Sometimes you’re in the mood for a particular song. You might not always know the title of the song or even be intimately familiar with all the lyrics, yet you know that you’re in a certain mood that precipitates a particular theme. In this case, all the songs have the word “blue” in the title.
Maybe you;ve been feeling blue lately. Who knows, blue might be your favorite color. Whatever the reason that you’re looking for songs with this particular word in the title, here are 20 of them. All you have to do is sit back, listen and relax.
Who isn’t familiar with this particular song? It doesn’t matter if you consider yourself an Elvis Presley fan or not, there is no doubt that you have at least heard this song on a few occasions. If you’ve never really taken the time to sit down and listen to it, you would be doing yourself a favor to stop what you’re doing right now and do exactly that. It’s a lively little tune that will definitely have you enjoying lighter spirits in no time.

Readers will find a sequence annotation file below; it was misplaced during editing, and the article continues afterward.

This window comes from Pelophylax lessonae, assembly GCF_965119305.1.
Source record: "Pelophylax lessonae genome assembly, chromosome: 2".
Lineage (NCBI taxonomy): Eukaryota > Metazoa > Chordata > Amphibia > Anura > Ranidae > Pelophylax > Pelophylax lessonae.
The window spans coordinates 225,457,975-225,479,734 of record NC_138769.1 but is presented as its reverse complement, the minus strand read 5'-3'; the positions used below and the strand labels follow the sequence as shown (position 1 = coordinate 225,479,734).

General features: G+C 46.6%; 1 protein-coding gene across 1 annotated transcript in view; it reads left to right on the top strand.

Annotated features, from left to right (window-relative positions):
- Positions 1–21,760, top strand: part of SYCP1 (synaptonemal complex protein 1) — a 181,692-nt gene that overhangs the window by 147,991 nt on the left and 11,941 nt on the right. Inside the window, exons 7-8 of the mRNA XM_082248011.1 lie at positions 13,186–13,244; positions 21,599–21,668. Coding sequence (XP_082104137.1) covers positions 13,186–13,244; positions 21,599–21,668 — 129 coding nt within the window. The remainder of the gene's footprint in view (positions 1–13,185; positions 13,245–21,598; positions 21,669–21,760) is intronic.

19. Blue Christmas (Elvis Presley and Martina McBride)
On the other hand, this particular song isn’t something that you might be in the mood to listen to if you’ve just gone through a breakup or something similar. That’s because the song deals with this type of subject matter, saying that the person singing is going to have a terrible Christmas because their significant other is no longer with them.
On the other hand, maybe you’re the type of person that goes through a breakup and then needs to hear songs about that same situation as a means of helping you get past it all. If that’s the case, grab the tissues, put the song on repeat and start dealing with those emotions.
18. Blue Collar Man (Styx)